Synthetic aperture radar (SAR) ship image classification is of great significance in the field of marine ship monitoring. Extracting effective feature representation and constructing suitable classifier can fundamentally improve the accuracy of ship classification. At present, using distance metric learning (DML) algorithm to learn effective distance metrics for classifiers has been widely used in information retrieval and face recognition, but its ability to implement SAR ship image classification is still unknown. In this paper, we show the performance of 4 feature representations and 20 DML algorithms in SAR ship classification. Experimental results show that extracting effective feature representation is essential, and the DML algorithm has the ability to learn better distance metrics.
Knowledge about ship positions plays a critical role in a wide range of maritime applications. To improve the performance of ship detector in SAR image, an effective strategy is improving the signal-to-clutter ratio (SCR) before conducting detection. In this paper, we present a comparative study on methods of improving SCR, including power-law scaling (PLS), max-mean and max-median filter (MMF1 and MMF2), method of wavelet transform (TWT), traditional SPAN detector, reflection symmetric metric (RSM), scattering mechanism metric (SMM). The ability of SCR improvement to SAR image and ship detection performance associated with cell- averaging CFAR (CA-CFAR) of different methods are evaluated on two real SAR data.
In recent years, oil spill surveillance with space-borne synthetic aperture radar (SAR) has received unprecedented attention and has been gradually developed into a common technique for maritime environment protection. A typical SAR-based oil spill detection process consists of three steps: (1) dark-spot segmentation, (2) feature extraction, and (3) oil spill and look-alike discrimination. As a preliminary task in the oil spill detection process chain, dark-spot segmentation is a critical and fundamental step prior to feature extraction and classification, since its output has a direct impact on the two subsequent stages. The balance between the detection probability and false alarm probability has a vital impact on the performance of the entire detection system. Unfortunately, this problem has not drawn as much attention as the other two stages. A specific effort has been placed on dark-spot segmentation in single-pol SAR imagery. A combination of fine designed features, including gray features, geometric features, and textural features, is proposed to characterize the oil spill and seawater for improving the performance of dark-spot segmentation. In the proposed process chain, a histogram stretching transform is incorporated before the gray feature extraction to enhance the contrast between possible oil spills and water. A simple but effective multiple-level thresholding algorithm is developed to conduct a binary classification before the geometric feature extraction to obtain more accurate area features. A local binary pattern code is computed and assigned as the textural feature for a pixel to characterize the physical difference between oil spills and water. The experimental result confirms that the proposed fine designed feature combination outperforms existing approaches in both aspects of overall segmentation accuracy and the capability to balance detection probability and false alarm probability. It is a promising alternative that can be incorporated into existing oil spill detection systems to further improve system performance.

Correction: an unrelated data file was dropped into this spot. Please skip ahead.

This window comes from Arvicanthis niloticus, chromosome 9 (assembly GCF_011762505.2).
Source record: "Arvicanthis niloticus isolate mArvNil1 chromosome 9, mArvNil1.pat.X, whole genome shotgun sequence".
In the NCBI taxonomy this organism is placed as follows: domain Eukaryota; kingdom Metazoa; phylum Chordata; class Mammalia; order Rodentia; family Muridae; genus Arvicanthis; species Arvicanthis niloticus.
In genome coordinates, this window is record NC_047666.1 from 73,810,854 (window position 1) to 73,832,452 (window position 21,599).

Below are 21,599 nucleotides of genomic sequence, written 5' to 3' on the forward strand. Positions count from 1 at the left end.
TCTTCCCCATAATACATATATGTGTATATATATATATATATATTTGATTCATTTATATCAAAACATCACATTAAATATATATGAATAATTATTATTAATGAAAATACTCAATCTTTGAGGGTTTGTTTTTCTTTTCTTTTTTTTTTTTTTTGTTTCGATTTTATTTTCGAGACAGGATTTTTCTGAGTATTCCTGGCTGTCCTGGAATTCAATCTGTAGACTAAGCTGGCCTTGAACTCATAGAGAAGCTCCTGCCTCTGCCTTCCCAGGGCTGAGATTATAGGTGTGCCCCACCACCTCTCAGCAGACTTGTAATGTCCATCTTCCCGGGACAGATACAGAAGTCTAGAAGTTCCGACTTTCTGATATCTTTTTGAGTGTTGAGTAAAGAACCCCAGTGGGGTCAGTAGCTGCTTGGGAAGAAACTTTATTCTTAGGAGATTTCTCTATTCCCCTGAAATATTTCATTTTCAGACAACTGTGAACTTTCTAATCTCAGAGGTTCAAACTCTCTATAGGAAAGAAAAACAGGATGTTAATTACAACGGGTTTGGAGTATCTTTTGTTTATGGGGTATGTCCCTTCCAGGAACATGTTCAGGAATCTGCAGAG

Ship classification in synthetic aperture radar (SAR) imagery has become a new hotspot in remote sensing community for its valuable potential in many maritime applications. Several kinds of ship features, such as geometric features, polarimetric features, and scattering features have been widely applied on ship classification tasks. Compared with polarimetric features and scattering features, which are subject to SAR parameters (e.g., sensor type, incidence angle, polarization, etc.) and environment factors (e.g., sea state, wind, wave, current, etc.), geometric features are relatively independent of SAR and environment factors, and easy to be extracted stably from SAR imagery. In this paper, the capability of geometric features to classify ships in SAR imagery with various resolution has been investigated. Firstly, the relationship between the geometric feature extraction accuracy and the SAR imagery resolution is analyzed. It shows that the minimum bounding rectangle (MBR) of ship can be extracted exactly in terms of absolute precision by the proposed automatic ship-sea segmentation method. Next, six simple but effective geometric features are extracted to build a ship representation for the subsequent classification task. These six geometric features are composed of length (f<sub>1</sub>), width (f<sub>2</sub>), area (f<sub>3</sub>), perimeter (f<sub>4</sub>), elongatedness (f<sub>5</sub>) and compactness (f<sub>6</sub>). Among them, two basic features, length (f<sub>1</sub>) and width (f<sub>2</sub>), are directly extracted based on the MBR of ship, the other four are derived from those two basic features. The capability of the utilized geometric features to classify ships are validated on two data set with different image resolutions. The results show that the performance of ship classification solely by geometric features is close to that obtained by the state-of-the-art methods, which obtained by a combination of multiple kinds of features, including scattering features and geometric features after a complex feature selection process.